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The Great Stroller Adventure
     

The Great Stroller Adventure

by Denis Markell, Melissa Iwai (Illustrator)
 

Rhyming text, fun pictures, and big gatefold flaps celebrate every young child's favorite mode of transportation--the stroller!

Lift the flaps and Derek's stroller changes into a fire truck, Emily's stroller changes into a race car, and Tika's stroller changes into a submarine. At the end of the story, the stroller riders meet at the park for lots of imaginative

Overview

Rhyming text, fun pictures, and big gatefold flaps celebrate every young child's favorite mode of transportation--the stroller!

Lift the flaps and Derek's stroller changes into a fire truck, Emily's stroller changes into a race car, and Tika's stroller changes into a submarine. At the end of the story, the stroller riders meet at the park for lots of imaginative stroller fun!

Young children will love the rhyming text, fun vehicles, and lift-the-flap surprises!

Editorial Reviews

Publishers Weekly
The secrets to The Great Stroller Adventure by Denis Markell, illus. by Melissa Iwai, hide behind full-page flaps in this clever rhyming title. Around town, kids crankily refuse to get in their strollers. But their relatives know better: " `It's not a stroller,' Grandpa says./ `See? It's... a rocket ship!' " Readers can uncover the "true" nature of each stroller with the flip of a flap, and soon none of the kids wants to leave his stroller, even to play in the park. Copyright 2004 Reed Business Information.
Children's Literature
The title of this lift-the-flap book is a bit confusing. It seems to refer to a single adventure when, in fact, what is illustrated on the double-page spreads, each of which has a page-size fold-out flap, are different children, their caregivers and their strollers. The premise of the book is adults trying to convince children to get back into their strollers before moving along. The suggestions include such things as pretending the stroller is a fire engine or a racecar, an airplane or submarine, a rocket ship or a roller coaster. Upon arriving at the seventh page, it is time to get out of the stroller and play in the park. On the final spread more suggestions are made for persuading kids to get back into their strollers; such as flying in a "helicopter soaring up into the blue," riding a dinosaur or sailing as a pirate on the seven seas. The text is in rhyme that flows without a hitch, very easy to read and probably easy for a youngster to remember. 2004, Scholastic, Ages 2 to 5.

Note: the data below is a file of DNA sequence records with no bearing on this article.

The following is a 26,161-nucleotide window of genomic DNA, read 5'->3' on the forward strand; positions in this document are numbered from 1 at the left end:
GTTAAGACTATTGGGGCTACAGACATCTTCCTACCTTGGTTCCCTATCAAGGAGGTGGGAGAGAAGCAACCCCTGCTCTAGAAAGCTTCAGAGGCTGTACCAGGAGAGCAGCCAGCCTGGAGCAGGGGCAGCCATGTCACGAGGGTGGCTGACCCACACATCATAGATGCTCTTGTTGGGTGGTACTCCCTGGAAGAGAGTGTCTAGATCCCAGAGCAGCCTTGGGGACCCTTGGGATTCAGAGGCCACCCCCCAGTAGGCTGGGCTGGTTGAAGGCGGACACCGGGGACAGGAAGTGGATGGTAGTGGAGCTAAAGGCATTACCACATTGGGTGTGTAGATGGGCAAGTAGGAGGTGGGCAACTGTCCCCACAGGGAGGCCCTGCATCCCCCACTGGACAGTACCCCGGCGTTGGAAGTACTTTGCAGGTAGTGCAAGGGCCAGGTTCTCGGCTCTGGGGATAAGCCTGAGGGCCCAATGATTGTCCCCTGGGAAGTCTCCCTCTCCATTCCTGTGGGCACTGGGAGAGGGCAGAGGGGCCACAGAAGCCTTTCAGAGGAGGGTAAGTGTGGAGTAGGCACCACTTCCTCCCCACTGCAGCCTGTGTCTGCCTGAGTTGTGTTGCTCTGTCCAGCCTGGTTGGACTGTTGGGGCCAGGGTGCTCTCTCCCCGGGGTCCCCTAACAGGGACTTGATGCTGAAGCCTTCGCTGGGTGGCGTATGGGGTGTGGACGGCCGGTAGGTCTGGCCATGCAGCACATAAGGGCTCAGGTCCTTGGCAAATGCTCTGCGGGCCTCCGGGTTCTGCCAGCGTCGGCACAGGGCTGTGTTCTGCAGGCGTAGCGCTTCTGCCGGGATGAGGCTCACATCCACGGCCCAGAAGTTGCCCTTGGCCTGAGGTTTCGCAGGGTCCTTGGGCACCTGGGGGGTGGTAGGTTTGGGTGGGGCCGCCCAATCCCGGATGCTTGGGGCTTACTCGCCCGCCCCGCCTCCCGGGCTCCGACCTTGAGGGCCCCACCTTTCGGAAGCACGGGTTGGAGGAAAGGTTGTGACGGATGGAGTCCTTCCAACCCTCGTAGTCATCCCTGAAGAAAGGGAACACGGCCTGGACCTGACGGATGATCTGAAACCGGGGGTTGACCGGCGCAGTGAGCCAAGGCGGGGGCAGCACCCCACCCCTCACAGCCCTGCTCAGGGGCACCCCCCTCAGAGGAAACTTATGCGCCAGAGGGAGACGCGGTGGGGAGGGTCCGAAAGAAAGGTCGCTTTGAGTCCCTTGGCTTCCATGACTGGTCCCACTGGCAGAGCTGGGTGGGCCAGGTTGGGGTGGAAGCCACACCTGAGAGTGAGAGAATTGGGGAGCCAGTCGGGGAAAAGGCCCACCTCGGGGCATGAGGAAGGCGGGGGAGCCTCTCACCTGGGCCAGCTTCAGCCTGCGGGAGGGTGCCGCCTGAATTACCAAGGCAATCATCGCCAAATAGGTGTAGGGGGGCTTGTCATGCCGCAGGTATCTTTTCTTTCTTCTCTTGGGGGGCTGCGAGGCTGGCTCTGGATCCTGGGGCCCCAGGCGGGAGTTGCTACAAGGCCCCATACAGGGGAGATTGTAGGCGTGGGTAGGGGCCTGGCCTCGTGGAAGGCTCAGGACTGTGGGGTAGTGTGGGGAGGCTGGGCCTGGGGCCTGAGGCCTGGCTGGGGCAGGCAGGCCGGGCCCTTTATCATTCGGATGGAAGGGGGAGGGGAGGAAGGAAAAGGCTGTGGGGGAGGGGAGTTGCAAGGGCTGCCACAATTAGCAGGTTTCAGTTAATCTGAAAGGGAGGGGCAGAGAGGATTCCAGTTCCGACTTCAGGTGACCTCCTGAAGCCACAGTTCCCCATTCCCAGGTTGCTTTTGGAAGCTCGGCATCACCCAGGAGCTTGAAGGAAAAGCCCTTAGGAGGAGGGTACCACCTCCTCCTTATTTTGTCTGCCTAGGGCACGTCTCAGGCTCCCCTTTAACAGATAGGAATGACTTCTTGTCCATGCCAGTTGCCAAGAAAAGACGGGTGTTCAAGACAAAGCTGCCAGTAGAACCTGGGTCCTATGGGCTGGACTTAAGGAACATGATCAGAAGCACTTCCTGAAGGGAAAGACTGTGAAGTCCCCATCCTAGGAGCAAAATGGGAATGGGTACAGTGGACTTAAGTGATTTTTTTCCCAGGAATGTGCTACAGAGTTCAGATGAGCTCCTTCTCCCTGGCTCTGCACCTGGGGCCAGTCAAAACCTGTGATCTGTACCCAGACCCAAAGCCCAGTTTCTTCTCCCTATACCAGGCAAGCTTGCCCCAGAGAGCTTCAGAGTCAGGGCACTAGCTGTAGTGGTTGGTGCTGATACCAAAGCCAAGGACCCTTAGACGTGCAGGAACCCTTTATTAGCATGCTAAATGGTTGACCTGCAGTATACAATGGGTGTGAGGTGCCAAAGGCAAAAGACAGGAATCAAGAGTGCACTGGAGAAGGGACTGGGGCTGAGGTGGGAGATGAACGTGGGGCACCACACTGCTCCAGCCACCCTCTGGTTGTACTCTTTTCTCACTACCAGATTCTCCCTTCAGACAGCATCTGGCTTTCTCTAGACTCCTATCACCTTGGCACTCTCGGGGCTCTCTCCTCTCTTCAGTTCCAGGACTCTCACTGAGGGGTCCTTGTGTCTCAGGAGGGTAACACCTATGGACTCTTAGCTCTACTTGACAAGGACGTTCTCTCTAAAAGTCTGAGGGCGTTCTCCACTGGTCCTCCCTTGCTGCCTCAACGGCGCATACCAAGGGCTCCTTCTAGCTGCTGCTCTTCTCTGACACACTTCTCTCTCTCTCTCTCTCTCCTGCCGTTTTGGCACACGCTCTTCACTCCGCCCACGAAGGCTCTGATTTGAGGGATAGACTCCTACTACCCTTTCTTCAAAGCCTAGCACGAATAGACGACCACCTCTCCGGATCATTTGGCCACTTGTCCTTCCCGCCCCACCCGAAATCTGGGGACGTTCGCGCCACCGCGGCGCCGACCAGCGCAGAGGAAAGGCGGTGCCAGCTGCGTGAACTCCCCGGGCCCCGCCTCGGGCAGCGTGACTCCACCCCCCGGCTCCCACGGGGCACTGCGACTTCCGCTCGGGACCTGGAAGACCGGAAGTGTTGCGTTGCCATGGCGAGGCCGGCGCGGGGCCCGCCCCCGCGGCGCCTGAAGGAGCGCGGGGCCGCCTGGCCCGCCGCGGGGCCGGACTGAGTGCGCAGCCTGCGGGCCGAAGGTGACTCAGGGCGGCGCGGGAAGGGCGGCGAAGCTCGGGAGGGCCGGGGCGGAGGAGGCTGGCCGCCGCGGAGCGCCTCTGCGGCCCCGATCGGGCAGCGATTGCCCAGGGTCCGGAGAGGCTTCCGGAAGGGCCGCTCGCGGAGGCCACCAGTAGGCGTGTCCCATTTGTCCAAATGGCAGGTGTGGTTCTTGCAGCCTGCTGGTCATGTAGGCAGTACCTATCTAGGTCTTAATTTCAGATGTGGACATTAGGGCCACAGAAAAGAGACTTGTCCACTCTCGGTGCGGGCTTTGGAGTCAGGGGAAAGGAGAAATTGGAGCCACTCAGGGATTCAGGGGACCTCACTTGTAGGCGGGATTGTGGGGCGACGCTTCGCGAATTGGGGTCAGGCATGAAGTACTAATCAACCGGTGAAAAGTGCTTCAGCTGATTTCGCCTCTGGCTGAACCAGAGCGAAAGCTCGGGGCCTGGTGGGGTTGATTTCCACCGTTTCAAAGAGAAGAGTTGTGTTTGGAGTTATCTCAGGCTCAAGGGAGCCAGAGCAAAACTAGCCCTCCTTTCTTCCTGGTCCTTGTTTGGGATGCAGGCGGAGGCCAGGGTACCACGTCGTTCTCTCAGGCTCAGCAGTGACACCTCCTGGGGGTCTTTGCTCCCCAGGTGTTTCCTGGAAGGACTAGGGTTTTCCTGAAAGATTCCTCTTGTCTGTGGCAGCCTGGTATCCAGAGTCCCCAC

—Eleanor Heldrich
School Library Journal
PreS-Mom, Dad, and other caregivers tackle the universal problem of creatively manipulating their toddlers back into their strollers by using a bit of imagination. Each spread shows a realistic location-the library, the toy store, the grocery store, the pet shop, the post office-while vibrantly colored foldout pages magically transform each child's stroller into something more exciting and appealing than the place he or she is about to leave. Derek's dad informs his son, "It's not a stroller-. It's- A Fire Truck," while Emmy's mom promises, "It's- A Racing Car." The adults' pained expressions prior to their brainstorm range from nonchalance to exasperation, while each child's expression is pricelessly realistic. The foldout illustrations show each youngster in a large-as-life vehicle-a fighter jet, a submarine, even a rocket ship-wearing a huge smile. The simple, rhyming text and eye-catching pictures make this book a good choice for sharing aloud.-Wanda Meyers-Hines, Ridgecrest Elementary School, Huntsville, AL Copyright 2004 Reed Business Information.

Product Details

ISBN-13:
9780439546515
Publisher:
Scholastic, Inc.
Publication date:
08/04/2004
Pages:
16
Product dimensions:
8.70(w) x 8.60(h) x 0.41(d)
Age Range:
1 - 3 Years

Meet the Author


Denis Markell has written everything from off-Broadway Musicals to Situation Comedies and even funny birthday cards for family members. This is his second book for children. It was inspired by singing “Hush, Little Baby” to his son every night. For years. His fondest hope is that this will stop before his son goes to college.

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